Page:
How to Add a Subtitle to WordPress Post and Page Titles

Subtitles can be quite handy for revealing more content to your reader for a better explanation of your post. Adding a subtitle to your WordPress posts seems like a small thing, but when you find out that it’s not built in, you’ll have to come up with a quick solution for site.

Of course you could always create a new custom field for subtitles and then add something like this to post loop after the title:

{ $subtitle = get_post_meta
($post->ID, 'subtitle', $single = true); 
if($subtitle !== '') echo $subtitle;} ?>

However, if you’re not comfortable modifying files, then you’ll want to install a plugin. Up until today there were several plugins out there for subtitles, none of which had been updated recently.

Visual Subtitle is a new plugin that handles the creation of subtitles in an entirely visual way, as opposed to keeping it as a separate entity. Here’s how it works: It allows you to include a string of text that will still be part of the post title, except it’s wrapped in a span tag, like this:

<h1>This is the title<span class="subtitle">This is the wrapped "subtitle"</span></h1>

The subtitle is separated with a pipe (|) character in the post screen and appended to the title part of the document title with a colon (:) character.

This gives you the freedom to style the subtitle with your theme and make it appear to be separate from the main title. Make sure to add .subtitle { display: block; } to your CSS plus any other style you want to apply to the subtitle.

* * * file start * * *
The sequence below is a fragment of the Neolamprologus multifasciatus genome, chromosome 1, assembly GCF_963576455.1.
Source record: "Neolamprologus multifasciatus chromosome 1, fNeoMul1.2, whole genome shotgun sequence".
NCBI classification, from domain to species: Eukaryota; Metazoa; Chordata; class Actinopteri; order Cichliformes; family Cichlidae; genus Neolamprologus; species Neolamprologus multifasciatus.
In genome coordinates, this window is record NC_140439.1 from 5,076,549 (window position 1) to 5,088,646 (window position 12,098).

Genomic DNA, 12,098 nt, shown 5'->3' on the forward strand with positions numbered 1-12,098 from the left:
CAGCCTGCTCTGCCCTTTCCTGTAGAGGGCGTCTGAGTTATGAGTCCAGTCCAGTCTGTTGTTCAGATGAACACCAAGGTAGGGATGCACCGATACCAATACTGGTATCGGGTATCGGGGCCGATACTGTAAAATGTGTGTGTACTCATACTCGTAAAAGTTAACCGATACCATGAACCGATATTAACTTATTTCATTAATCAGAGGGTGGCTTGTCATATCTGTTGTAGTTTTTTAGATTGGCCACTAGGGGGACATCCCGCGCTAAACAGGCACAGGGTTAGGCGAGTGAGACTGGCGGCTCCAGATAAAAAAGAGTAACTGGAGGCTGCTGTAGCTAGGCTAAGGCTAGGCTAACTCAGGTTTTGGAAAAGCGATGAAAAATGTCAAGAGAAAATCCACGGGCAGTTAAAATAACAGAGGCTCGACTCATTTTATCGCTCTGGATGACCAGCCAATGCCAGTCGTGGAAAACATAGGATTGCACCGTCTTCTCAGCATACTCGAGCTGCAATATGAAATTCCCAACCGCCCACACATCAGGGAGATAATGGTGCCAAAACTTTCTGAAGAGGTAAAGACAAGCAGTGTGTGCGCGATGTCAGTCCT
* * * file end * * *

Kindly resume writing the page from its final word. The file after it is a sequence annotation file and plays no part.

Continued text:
The end result gives you something similar to the screenshot above. You’ll even be able to view your subtitle in the post management and quick edit screens:

The Visual Subtitle plugin is available for free from the WordPress plugin repository. Download it and start adding some styles to get fancy post titles in under five minutes.


Comments (10)

  1. I really like the concept, but I had no luck with this plugin. The title of my post would become: “This is the subtitle”>This is the titleThis is the subtitle”

    Adding the required “block” to the css didn’t fix it.

  2. Hi Sarah

    I came across your post when I was searching for a way to insert a subtitle into a post or page. I downloaded the plugin but can’t find how to use it now that it’s installed. I wonder if you could make a short video to show barely competents like me how to use it properly?



  3. Thanks a lot. For somebody who doesn’t dare to play with the files, it’s risky “to add .subtitle { display: block; } to your CSS plus any other style you want to apply to the subtitle.” “Add .subtitle” where? I was hoping plugin would usually make file editing redundant. Any advice? Best, Ch.

  4. In my previous comment, the h1s are not read. The comment should read:

    My understanding is that the default WordPress title is an h1 tag. If this plugin’s subtitle is also an h1 tag, what will be the SEO effect with Google and company?

  5. Thanks for this Sarah, very helpful.

    For anyone struggling with adding the CSS to make the subtitle drop down to the next line, just go

    Dashboard>Appearance>Editor and paste .subtitle {display: block;} after the last entry in:

    =============================================================================================================== */

    /* Global Reset

  6. Hi Sarah,
    I found this post useful and I’m now using the plugin featured here.
    I have just one question. You mention in your post the following: “…and appended to the title part of the document title with a colon (:) character.”
    What exactly do you mean by this?